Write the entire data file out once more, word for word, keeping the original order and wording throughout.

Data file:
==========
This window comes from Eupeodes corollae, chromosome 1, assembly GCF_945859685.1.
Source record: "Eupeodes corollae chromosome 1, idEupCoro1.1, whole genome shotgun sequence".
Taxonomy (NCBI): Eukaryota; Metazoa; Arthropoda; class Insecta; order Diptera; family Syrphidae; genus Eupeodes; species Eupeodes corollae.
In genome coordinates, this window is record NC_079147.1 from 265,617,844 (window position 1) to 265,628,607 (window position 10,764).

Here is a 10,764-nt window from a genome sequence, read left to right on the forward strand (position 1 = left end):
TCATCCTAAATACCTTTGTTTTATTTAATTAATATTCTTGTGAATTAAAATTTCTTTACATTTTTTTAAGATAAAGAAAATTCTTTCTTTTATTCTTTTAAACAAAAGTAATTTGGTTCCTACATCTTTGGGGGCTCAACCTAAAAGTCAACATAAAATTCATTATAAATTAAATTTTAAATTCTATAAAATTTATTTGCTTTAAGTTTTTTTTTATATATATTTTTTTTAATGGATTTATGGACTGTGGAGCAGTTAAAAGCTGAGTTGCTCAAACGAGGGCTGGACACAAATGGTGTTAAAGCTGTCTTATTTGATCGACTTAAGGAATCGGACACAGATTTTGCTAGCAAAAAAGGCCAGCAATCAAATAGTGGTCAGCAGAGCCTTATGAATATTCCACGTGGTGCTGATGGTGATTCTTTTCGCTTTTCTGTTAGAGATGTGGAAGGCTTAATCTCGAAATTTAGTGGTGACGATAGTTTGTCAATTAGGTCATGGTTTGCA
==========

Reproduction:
This window comes from Eupeodes corollae, chromosome 1, assembly GCF_945859685.1.
Source record: "Eupeodes corollae chromosome 1, idEupCoro1.1, whole genome shotgun sequence".
Taxonomy (NCBI): Eukaryota; Metazoa; Arthropoda; class Insecta; order Diptera; family Syrphidae; genus Eupeodes; species Eupeodes corollae.
In genome coordinates, this window is record NC_079147.1 from 265,617,844 (window position 1) to 265,628,607 (window position 10,764).

Here is a 10,764-nt window from a genome sequence, read left to right on the forward strand (position 1 = left end):
TCATCCTAAATACCTTTGTTTTATTTAATTAATATTCTTGTGAATTAAAATTTCTTTACATTTTTTTAAGATAAAGAAAATTCTTTCTTTTATTCTTTTAAACAAAAGTAATTTGGTTCCTACATCTTTGGGGGCTCAACCTAAAAGTCAACATAAAATTCATTATAAATTAAATTTTAAATTCTATAAAATTTATTTGCTTTAAGTTTTTTTTTATATATATTTTTTTTAATGGATTTATGGACTGTGGAGCAGTTAAAAGCTGAGTTGCTCAAACGAGGGCTGGACACAAATGGTGTTAAAGCTGTCTTATTTGATCGACTTAAGGAATCGGACACAGATTTTGCTAGCAAAAAAGGCCAGCAATCAAATAGTGGTCAGCAGAGCCTTATGAATATTCCACGTGGTGCTGATGGTGATTCTTTTCGCTTTTCTGTTAGAGATGTGGAAGGCTTAATCTCGAAATTTAGTGGTGACGATAGTTTGTCAATTAGGTCATGGTTTGCA